Meet my friends

11th November 1994 at 00:00
Willa and Old Miss Annie By Berlie Doherty Walker Books Pounds 6.99. 0 7445 2402 4.

The Jessame Stories, By Julia Jarman, Heinemann Pounds 7.99. 0 4349 6392 5 Silly Stories, By Andrew Matthews, Orion Pounds 8.99. 1 8588 1064 7.

Each of these collections of short stories is written in its own distinctive authorial voice, and, although they seem primarily suited to the seven to nine age group, like all good children's books, they will appeal to adults as well.

Berlie Doherty has an impressive record as a children's author and Willa and Old Miss Annie shows many fine touches. Willa is a little girl whose family moves house. The scene in which she says goodbye to her best friend is particularly sensitively observed. One of the main themes of the stories is friendship - between children, animals, and young and old. The book is full of deeper insights into the nature of these friendships, but they are explored almost as a subtext, leaving the stories to hold the attention.

Willa and Miss Annie help to save three animals: Joshua the goat, Bony, a Shetland pony; and Vicky Fox, an orphaned fox cub. There are hints of the darker side of life in the pony left to starve, the dogs sent to kill the foxes, and an almost throwaway line about Willa and her new friend, Ruth, suggesting the problems each has of being accepted by schoolmates. However, the overall tone is positive, and old Miss Annie, with her "hair like wool", her hands "full of bumps", and her voice "full of tiny words", is the real heroine, the gentle catalyst who ensures the happy endings.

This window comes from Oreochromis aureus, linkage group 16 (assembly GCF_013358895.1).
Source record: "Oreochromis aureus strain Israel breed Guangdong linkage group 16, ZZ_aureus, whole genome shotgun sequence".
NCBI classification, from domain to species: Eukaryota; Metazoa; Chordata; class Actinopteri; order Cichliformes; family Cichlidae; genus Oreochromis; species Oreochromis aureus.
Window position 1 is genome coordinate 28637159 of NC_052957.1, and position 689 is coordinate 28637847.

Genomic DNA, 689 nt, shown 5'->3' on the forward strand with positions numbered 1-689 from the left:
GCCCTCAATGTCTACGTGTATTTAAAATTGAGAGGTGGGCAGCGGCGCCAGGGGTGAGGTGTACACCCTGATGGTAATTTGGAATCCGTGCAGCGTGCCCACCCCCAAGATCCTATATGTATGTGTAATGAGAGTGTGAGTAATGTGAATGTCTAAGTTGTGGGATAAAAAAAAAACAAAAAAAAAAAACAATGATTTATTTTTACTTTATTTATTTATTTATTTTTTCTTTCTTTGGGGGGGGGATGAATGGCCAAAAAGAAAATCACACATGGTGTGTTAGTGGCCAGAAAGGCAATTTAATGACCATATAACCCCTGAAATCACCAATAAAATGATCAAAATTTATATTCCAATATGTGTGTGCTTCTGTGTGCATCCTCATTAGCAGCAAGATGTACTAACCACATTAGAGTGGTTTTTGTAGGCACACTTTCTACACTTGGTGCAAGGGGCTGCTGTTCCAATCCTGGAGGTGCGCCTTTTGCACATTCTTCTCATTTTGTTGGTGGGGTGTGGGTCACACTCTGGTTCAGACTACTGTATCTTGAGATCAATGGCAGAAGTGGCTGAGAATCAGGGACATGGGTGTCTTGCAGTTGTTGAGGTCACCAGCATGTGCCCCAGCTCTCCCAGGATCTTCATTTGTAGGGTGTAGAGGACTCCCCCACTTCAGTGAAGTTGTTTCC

In The Jessame Stories by Julia Jarman, Jessame Aduke Olusanya lives with her baby brother, mother, Grandma and Grandpa near the Bethnal Green Museum of Childhood in East London. Various colourful characters visit the flat, including wonderful Uncle Sharp when he is home from sea with exotic presents and travellers' tales, and tall Aunt Gbee from Sierra Leone. We also hear the heartwarming story of the Very Fancy Dress.

According to the book's dedication, these stories are the real childhood memories of Vanessa Oduke Olusanya, and perhaps this partly accounts for their air of authenticity. However, Julia Jarman has told them in a lively style with many touches of humour and interesting turns of phrase. This is a welcome addition to the slowly growing canon of stories about black children.

Silly Stories by Andrew Matthews is a collection of 12 tales, engagingly written in the traditional storytelling mode - they cry out to be read aloud. They are full of humour and contain some memorable poetic images. Meet Billy with "eyes like pools of sky" wherein "dreams made their homes the way swallows built nests under the eaves"; and hungry Rob who says, "If I don't eat soon, I'll get so thin that my shadow won't fit me anymore".

The tales have been set in the fictional village of Waffam, where the inhabitants are all known for doing silly things. Every story is different and the collection culminates in the entertaining "Boasting Competition", and a fitting ending it is too. These are just what is needed to excite the imagination and illustrate the power of language.

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